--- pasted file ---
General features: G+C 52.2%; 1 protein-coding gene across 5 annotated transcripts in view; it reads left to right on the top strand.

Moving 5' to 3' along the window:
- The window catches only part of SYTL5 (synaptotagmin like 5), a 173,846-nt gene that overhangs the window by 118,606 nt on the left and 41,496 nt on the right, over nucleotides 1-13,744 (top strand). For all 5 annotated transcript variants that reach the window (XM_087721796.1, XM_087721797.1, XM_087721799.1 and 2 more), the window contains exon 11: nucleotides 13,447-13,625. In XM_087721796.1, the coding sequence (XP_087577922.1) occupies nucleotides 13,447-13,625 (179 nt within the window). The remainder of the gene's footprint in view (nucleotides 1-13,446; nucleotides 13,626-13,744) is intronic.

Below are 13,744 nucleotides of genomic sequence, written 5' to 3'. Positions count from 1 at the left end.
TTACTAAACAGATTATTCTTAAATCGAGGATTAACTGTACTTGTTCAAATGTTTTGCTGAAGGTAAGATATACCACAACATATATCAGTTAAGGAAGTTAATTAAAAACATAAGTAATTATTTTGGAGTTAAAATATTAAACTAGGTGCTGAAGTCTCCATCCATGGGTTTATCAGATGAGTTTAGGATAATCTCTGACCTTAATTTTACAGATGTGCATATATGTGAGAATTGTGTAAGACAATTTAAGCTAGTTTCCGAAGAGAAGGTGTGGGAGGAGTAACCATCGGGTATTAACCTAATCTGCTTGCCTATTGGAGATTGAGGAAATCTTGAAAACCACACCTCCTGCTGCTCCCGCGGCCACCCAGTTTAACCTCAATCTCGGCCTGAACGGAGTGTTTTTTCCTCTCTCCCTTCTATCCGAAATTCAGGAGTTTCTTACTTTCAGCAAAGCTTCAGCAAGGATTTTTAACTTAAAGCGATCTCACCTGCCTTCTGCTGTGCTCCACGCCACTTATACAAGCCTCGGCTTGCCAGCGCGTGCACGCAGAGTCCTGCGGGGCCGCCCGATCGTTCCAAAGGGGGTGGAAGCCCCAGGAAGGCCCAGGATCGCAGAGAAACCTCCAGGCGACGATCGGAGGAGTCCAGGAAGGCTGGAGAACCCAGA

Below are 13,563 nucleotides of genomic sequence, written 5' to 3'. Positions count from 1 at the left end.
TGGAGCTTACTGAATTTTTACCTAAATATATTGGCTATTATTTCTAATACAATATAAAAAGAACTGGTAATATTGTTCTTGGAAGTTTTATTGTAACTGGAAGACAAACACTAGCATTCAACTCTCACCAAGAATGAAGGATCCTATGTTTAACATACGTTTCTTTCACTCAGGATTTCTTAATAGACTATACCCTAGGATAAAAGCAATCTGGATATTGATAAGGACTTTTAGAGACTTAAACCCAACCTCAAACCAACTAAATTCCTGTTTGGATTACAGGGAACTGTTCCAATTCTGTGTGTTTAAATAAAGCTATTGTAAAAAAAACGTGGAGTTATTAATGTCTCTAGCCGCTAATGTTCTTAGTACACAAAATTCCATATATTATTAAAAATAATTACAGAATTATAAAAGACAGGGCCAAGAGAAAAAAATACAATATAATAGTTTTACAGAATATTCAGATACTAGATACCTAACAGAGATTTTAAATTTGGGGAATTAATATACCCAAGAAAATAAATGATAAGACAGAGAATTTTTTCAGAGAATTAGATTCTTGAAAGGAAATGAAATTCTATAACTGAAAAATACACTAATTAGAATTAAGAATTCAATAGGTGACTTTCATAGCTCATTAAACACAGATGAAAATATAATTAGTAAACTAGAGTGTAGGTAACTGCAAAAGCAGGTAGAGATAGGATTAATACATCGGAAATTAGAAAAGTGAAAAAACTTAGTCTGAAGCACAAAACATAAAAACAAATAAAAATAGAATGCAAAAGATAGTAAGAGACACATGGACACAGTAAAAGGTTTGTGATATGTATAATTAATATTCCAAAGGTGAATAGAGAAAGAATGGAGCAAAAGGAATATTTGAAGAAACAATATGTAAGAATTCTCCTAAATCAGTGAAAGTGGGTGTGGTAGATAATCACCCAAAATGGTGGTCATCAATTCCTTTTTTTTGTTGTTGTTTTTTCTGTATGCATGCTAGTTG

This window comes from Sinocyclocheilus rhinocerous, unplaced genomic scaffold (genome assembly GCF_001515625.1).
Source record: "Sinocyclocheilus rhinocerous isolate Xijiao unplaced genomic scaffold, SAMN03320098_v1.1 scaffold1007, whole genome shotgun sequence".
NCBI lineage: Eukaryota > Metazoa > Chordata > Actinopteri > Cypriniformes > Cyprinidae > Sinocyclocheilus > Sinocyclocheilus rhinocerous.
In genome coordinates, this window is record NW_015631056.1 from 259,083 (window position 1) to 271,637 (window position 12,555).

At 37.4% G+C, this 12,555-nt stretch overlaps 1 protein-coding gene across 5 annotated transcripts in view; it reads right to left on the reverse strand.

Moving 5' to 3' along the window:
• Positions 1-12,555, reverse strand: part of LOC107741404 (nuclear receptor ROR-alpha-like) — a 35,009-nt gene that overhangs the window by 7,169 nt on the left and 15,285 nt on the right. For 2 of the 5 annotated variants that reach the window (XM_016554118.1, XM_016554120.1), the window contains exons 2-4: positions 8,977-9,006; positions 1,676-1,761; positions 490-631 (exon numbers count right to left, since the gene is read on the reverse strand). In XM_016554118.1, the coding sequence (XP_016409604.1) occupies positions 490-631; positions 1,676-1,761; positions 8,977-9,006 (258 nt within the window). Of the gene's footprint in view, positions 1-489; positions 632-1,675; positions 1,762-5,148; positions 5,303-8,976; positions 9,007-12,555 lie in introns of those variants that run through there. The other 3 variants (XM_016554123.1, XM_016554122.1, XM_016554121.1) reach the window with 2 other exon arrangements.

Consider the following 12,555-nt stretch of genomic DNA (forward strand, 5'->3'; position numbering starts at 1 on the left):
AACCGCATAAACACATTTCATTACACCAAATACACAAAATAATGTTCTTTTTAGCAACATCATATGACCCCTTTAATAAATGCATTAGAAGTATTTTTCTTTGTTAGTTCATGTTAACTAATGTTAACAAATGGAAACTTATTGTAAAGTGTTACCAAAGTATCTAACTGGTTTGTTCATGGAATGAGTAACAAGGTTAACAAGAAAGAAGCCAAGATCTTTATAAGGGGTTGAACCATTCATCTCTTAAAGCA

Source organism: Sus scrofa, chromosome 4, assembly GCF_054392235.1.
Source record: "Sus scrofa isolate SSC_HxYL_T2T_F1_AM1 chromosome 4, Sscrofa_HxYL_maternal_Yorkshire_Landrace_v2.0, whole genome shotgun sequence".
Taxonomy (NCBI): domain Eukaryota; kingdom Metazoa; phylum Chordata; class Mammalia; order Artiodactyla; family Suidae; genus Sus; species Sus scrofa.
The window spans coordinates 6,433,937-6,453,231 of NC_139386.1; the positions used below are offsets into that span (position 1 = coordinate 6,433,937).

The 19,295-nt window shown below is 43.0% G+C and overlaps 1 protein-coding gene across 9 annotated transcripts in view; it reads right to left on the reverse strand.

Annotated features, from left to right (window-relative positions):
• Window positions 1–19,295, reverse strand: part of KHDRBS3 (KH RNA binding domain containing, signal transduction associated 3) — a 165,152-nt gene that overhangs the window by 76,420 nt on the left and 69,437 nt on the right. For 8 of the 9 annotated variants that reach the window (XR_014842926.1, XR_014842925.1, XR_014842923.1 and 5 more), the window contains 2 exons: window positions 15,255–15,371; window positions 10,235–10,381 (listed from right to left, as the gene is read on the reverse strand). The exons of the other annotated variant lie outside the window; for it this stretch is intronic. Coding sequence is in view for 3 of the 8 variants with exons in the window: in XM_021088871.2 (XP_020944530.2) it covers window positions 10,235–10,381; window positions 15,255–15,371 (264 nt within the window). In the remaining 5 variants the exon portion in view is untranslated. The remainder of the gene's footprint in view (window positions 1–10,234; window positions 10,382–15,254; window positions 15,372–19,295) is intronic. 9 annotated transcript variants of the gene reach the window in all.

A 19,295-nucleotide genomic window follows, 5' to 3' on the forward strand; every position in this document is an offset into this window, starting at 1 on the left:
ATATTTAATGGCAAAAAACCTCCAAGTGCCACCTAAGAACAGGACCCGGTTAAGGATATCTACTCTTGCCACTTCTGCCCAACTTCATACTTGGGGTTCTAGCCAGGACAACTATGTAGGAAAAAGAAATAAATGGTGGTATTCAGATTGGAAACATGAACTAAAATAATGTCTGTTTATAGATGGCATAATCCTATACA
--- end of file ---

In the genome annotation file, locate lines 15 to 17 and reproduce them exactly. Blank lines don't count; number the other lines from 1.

Consider the following 12,555-nt stretch of genomic DNA (forward strand, 5'->3'; position numbering starts at 1 on the left):
AACCGCATAAACACATTTCATTACACCAAATACACAAAATAATGTTCTTTTTAGCAACATCATATGACCCCTTTAATAAATGCATTAGAAGTATTTTTCTTTGTTAGTTCATGTTAACTAATGTTAACAAATGGAAACTTATTGTAAAGTGTTACCAAAGTATCTAACTGGTTTGTTCATGGAATGAGTAACAAGGTTAACAAGAAAGAAGCCAAGATCTTTATAAGGGGTTGAACCATTCATCTCTTAAAGCA

Source organism: Sus scrofa, chromosome 4, assembly GCF_054392235.1.